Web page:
In the first half of the week, Andrew lead the fifteen students through the scientific manuscript and publication process and the specialist skills that are needed to write a good journal article, an article that other scientists will want to read. The first day looked at what makes an article more readable, starting by dissecting a selection of journal articles, paying attention to how we read through them to see where most attention is directed, and thinking about the purpose of each section. This was a recap for some of the participants but it was intended to give them a new angle on the manuscript writing process to see how papers are read and how that should affect writing. With limited time we were unable to write whole papers for each of the participants, so instead, on the second day, we focused on the abstract as it is one of the most important components of any journal article and has a large audience. The major practical session of the second day was to write abstracts for papers that had already been published but the original abstract had been blanked out. Pleasingly most of the abstracts were better than the originals. The second day also looked at those aspects of writing that are needed before any words go on the page. We looked at how to get access to research, using Research4Life schemes and using the advanced features of Pubmed and Google Scholar to find articles for a literature review. The Pubmed and Google Scholar exercise revealed how the two search databases differ and how they can be used in concert to produce the most effective search. Training was also given on Mendeley, a software and community that allows you to organise papers, discuss research with other users of the platform and insert citations directly into manuscripts using your personal Mendeley database.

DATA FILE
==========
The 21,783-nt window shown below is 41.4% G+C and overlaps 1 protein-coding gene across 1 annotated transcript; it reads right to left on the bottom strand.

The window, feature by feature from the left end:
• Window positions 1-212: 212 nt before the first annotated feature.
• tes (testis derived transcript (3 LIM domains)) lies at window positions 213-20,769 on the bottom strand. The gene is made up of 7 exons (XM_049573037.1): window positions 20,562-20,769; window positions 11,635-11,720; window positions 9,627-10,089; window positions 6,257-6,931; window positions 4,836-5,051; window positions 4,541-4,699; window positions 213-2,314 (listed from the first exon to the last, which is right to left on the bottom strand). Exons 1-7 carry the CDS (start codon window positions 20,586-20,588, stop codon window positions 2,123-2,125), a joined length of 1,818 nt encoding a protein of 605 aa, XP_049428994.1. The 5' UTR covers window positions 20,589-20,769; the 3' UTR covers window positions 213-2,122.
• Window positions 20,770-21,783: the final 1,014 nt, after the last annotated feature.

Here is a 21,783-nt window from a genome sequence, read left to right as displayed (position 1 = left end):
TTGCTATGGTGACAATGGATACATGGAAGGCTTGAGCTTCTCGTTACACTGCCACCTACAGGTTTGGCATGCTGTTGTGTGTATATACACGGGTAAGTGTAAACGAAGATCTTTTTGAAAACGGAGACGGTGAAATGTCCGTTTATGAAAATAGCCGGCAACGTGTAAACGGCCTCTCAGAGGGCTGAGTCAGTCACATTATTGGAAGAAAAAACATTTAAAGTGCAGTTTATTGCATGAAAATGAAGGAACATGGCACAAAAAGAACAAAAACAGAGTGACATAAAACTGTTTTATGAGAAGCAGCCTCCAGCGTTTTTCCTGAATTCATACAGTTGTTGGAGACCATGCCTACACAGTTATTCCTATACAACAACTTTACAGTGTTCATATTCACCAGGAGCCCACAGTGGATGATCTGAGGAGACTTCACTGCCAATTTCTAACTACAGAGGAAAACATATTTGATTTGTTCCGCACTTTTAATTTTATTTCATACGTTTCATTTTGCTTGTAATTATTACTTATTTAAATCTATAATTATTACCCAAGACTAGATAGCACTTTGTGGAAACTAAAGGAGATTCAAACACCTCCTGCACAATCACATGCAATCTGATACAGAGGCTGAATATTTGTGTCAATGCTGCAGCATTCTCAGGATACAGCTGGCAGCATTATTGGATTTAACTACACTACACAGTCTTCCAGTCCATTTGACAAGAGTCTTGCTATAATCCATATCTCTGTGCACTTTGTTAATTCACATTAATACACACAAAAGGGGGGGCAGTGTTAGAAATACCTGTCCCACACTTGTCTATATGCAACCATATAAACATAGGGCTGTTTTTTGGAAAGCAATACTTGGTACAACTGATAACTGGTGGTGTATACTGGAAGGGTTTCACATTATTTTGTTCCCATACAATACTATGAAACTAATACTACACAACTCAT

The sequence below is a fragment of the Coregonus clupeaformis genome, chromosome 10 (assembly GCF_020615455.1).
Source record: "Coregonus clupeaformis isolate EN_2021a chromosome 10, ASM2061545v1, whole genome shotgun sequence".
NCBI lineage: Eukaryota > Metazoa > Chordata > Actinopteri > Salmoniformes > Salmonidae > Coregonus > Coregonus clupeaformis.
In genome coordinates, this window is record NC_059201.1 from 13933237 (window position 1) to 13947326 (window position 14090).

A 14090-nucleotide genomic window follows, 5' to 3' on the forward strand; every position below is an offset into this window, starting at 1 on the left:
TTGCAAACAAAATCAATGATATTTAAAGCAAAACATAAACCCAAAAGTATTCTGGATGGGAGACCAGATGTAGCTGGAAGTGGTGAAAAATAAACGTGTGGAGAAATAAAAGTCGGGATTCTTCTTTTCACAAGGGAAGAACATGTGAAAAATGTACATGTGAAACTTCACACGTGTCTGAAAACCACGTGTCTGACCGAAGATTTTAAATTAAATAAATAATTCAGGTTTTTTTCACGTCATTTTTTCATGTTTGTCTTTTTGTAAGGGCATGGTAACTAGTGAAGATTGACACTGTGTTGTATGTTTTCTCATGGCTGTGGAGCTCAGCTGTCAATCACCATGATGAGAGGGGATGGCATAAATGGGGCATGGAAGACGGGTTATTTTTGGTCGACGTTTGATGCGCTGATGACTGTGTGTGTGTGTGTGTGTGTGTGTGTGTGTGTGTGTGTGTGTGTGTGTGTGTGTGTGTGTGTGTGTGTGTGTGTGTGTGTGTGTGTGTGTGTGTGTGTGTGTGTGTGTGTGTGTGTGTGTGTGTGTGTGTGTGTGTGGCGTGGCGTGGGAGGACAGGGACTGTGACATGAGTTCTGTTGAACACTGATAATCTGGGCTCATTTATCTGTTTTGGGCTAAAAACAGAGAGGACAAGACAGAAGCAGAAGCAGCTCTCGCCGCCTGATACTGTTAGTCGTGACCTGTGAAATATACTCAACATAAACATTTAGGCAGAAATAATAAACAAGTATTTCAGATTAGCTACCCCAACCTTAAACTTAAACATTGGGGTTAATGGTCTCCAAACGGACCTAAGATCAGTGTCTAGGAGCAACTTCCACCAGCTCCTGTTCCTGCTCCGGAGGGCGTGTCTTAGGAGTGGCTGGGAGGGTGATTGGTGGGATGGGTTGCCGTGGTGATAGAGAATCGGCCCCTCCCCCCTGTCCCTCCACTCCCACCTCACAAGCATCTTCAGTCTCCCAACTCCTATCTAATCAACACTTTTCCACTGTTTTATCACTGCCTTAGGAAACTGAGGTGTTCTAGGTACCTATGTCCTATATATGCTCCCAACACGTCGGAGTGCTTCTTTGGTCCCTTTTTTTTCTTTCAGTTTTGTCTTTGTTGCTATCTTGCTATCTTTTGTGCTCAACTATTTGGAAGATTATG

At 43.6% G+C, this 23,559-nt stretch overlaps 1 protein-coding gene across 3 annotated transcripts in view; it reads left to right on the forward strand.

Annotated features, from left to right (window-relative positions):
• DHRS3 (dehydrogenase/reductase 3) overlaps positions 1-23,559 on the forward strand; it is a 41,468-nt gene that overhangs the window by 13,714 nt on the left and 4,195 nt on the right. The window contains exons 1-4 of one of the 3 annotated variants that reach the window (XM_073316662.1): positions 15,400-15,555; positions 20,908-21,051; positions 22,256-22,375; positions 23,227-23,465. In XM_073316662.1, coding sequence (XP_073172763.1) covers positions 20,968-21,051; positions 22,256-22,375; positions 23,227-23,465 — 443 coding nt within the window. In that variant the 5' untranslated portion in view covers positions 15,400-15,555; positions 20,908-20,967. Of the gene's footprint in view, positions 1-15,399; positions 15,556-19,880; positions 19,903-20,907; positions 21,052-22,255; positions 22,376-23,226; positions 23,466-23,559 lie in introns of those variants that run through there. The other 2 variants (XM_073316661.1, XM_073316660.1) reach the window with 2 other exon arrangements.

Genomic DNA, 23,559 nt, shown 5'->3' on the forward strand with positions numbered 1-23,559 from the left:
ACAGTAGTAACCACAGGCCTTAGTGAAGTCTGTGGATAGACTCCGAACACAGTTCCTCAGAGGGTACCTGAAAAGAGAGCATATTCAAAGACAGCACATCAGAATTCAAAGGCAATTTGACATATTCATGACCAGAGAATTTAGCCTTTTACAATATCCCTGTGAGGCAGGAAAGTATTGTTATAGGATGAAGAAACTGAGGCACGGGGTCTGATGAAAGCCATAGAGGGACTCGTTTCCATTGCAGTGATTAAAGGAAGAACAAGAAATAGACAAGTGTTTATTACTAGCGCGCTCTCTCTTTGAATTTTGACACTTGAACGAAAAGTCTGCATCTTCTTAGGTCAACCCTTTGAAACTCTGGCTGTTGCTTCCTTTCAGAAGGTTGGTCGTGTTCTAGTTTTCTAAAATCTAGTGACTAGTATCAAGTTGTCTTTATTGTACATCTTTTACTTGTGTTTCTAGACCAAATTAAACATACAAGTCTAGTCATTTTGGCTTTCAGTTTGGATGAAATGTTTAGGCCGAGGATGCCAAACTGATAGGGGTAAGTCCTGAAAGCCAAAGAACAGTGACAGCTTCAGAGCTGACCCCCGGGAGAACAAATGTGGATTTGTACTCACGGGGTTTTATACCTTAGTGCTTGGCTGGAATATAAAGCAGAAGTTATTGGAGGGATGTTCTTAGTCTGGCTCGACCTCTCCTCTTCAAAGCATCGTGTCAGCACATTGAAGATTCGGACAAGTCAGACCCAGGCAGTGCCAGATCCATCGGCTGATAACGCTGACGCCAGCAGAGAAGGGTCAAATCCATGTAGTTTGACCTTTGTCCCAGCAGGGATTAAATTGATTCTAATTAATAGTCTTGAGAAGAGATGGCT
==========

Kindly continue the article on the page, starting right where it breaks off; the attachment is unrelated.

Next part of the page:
On the third, fourth and fifth days, the participants were guided through the broader aspects of scientific communication such as conference posters, scientific discussion panels, newspaper-style articles based on recent research, policy briefs, and briefly, how to summarise your work for a public audience through Three Minute Thesis style talks. These days were highly interactive, with lots of group work and discussion. The third day had two main activities. In the first, a roleplay exercise, each group presented a panel discussion on a topic relevant to multiple stakeholders such as international aid agencies, government and the general public. The members of the group divided themselves into roles such as the panel members, the chairperson or the audience, each member discussing their role after the exercise to see what they needed to take into consideration to effectively communicate their message or convey their question. The second exercise was to draft out posters that presented their work, presenting them to the rest of the group at the end of the day. This gave each participant a chance to focus on what their key results are, how to convey that visually and how to lead an interested individual through the poster.